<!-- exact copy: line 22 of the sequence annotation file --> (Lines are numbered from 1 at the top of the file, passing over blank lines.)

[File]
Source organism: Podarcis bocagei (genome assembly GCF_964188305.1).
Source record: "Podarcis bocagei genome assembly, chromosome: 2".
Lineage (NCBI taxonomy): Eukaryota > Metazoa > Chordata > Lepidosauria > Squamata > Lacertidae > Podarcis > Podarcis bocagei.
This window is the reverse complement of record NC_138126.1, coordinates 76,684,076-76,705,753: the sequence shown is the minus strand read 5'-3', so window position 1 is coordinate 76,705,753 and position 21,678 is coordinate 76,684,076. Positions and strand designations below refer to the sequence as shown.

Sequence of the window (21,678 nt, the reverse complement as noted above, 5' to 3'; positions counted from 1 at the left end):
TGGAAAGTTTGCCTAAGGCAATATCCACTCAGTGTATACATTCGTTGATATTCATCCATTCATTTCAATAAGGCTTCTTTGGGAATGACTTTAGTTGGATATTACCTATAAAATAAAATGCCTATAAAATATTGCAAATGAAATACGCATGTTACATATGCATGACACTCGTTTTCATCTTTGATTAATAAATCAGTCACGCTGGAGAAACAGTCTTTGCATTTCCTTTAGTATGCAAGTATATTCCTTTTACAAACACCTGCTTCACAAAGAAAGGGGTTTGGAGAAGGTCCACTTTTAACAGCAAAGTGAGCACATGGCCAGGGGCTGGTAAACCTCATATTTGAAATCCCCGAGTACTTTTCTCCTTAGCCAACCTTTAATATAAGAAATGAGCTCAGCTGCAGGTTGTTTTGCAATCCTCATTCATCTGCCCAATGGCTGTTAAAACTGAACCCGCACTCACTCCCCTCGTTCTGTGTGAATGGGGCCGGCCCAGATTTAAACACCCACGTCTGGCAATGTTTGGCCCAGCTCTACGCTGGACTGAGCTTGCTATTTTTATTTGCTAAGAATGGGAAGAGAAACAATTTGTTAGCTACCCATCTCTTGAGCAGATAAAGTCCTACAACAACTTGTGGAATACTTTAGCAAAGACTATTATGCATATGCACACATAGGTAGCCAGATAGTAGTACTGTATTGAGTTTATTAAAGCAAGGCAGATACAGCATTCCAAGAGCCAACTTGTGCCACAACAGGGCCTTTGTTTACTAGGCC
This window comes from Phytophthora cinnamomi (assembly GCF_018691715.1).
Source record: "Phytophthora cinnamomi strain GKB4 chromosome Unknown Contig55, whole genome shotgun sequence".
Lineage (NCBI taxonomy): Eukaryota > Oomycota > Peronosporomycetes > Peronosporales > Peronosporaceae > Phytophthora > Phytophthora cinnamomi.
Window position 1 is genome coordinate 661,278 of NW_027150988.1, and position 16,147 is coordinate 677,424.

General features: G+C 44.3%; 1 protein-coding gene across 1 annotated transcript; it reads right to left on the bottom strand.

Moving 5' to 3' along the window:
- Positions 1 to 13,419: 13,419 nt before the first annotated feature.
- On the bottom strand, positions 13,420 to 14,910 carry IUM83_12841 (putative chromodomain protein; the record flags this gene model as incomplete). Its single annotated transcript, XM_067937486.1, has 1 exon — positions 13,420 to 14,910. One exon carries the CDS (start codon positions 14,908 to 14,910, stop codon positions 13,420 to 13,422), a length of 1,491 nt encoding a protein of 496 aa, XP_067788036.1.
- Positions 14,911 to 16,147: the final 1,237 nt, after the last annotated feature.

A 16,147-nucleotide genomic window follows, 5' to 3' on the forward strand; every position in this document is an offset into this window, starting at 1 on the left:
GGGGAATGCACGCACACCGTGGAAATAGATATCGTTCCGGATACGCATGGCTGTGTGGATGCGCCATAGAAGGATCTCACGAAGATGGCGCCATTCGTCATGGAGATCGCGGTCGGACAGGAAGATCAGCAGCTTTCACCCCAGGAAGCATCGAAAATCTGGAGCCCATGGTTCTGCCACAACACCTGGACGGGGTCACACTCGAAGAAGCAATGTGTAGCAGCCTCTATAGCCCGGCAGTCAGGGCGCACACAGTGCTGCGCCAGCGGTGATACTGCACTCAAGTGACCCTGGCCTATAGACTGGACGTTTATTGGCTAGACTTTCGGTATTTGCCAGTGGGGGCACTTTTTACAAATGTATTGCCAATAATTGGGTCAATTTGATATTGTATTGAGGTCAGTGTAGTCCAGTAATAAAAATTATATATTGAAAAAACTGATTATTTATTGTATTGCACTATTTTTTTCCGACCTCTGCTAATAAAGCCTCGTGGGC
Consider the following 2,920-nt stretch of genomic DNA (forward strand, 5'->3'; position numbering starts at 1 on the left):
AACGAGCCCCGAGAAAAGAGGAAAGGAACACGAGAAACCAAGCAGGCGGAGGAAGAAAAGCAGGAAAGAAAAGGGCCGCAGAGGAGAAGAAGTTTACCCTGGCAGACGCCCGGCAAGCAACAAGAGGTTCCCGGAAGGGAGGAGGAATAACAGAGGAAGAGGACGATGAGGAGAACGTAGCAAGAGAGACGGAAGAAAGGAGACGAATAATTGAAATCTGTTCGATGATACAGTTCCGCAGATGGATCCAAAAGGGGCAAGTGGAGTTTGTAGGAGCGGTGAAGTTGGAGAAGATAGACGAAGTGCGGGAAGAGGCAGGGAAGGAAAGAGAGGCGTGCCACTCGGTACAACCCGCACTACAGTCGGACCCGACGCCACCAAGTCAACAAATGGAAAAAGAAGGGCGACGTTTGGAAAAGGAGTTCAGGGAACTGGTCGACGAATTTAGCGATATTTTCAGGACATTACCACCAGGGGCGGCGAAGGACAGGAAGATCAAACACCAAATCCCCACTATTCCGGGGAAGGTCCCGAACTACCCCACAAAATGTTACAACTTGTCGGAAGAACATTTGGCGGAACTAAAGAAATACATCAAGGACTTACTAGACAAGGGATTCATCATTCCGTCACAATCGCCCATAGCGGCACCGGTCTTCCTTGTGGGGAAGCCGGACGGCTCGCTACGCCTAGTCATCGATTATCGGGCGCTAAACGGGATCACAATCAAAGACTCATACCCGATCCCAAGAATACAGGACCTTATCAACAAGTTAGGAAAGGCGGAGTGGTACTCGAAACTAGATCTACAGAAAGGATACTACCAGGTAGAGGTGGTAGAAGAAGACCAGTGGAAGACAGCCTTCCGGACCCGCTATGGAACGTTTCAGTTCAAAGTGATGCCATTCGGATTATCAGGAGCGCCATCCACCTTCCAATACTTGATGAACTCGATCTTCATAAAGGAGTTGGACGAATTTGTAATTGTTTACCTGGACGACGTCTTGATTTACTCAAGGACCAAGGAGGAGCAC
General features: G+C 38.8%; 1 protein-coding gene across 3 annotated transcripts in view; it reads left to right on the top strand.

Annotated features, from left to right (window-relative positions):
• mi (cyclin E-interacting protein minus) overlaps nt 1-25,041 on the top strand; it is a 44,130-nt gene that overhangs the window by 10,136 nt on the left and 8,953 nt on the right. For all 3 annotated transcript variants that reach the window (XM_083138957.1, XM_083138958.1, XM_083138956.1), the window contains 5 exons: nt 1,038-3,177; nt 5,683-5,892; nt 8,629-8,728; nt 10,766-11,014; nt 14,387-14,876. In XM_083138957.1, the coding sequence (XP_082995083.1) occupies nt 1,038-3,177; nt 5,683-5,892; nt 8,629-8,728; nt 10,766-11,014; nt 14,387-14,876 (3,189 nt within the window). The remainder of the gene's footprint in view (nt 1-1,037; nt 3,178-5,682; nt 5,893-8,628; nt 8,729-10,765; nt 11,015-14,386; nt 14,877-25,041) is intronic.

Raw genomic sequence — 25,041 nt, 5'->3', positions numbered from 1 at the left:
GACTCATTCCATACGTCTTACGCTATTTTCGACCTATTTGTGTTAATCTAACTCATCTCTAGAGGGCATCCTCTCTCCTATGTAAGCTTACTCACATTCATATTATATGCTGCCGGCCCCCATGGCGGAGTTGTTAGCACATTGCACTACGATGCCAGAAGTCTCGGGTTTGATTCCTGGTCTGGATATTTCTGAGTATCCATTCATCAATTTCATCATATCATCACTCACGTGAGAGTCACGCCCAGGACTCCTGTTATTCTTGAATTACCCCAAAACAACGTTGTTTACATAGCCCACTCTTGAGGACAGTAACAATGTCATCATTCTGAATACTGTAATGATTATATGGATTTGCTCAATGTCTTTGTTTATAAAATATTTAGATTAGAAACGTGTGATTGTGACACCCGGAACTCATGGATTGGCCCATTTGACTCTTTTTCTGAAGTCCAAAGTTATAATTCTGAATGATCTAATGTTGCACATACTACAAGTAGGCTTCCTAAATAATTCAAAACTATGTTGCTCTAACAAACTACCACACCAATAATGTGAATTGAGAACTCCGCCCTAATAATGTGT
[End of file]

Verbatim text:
• mi (cyclin E-interacting protein minus) overlaps nt 1-25,041 on the top strand; it is a 44,130-nt gene that overhangs the window by 10,136 nt on the left and 8,953 nt on the right. For all 3 annotated transcript variants that reach the window (XM_083138957.1, XM_083138958.1, XM_083138956.1), the window contains 5 exons: nt 1,038-3,177; nt 5,683-5,892; nt 8,629-8,728; nt 10,766-11,014; nt 14,387-14,876. In XM_083138957.1, the coding sequence (XP_082995083.1) occupies nt 1,038-3,177; nt 5,683-5,892; nt 8,629-8,728; nt 10,766-11,014; nt 14,387-14,876 (3,189 nt within the window). The remainder of the gene's footprint in view (nt 1-1,037; nt 3,178-5,682; nt 5,893-8,628; nt 8,729-10,765; nt 11,015-14,386; nt 14,877-25,041) is intronic.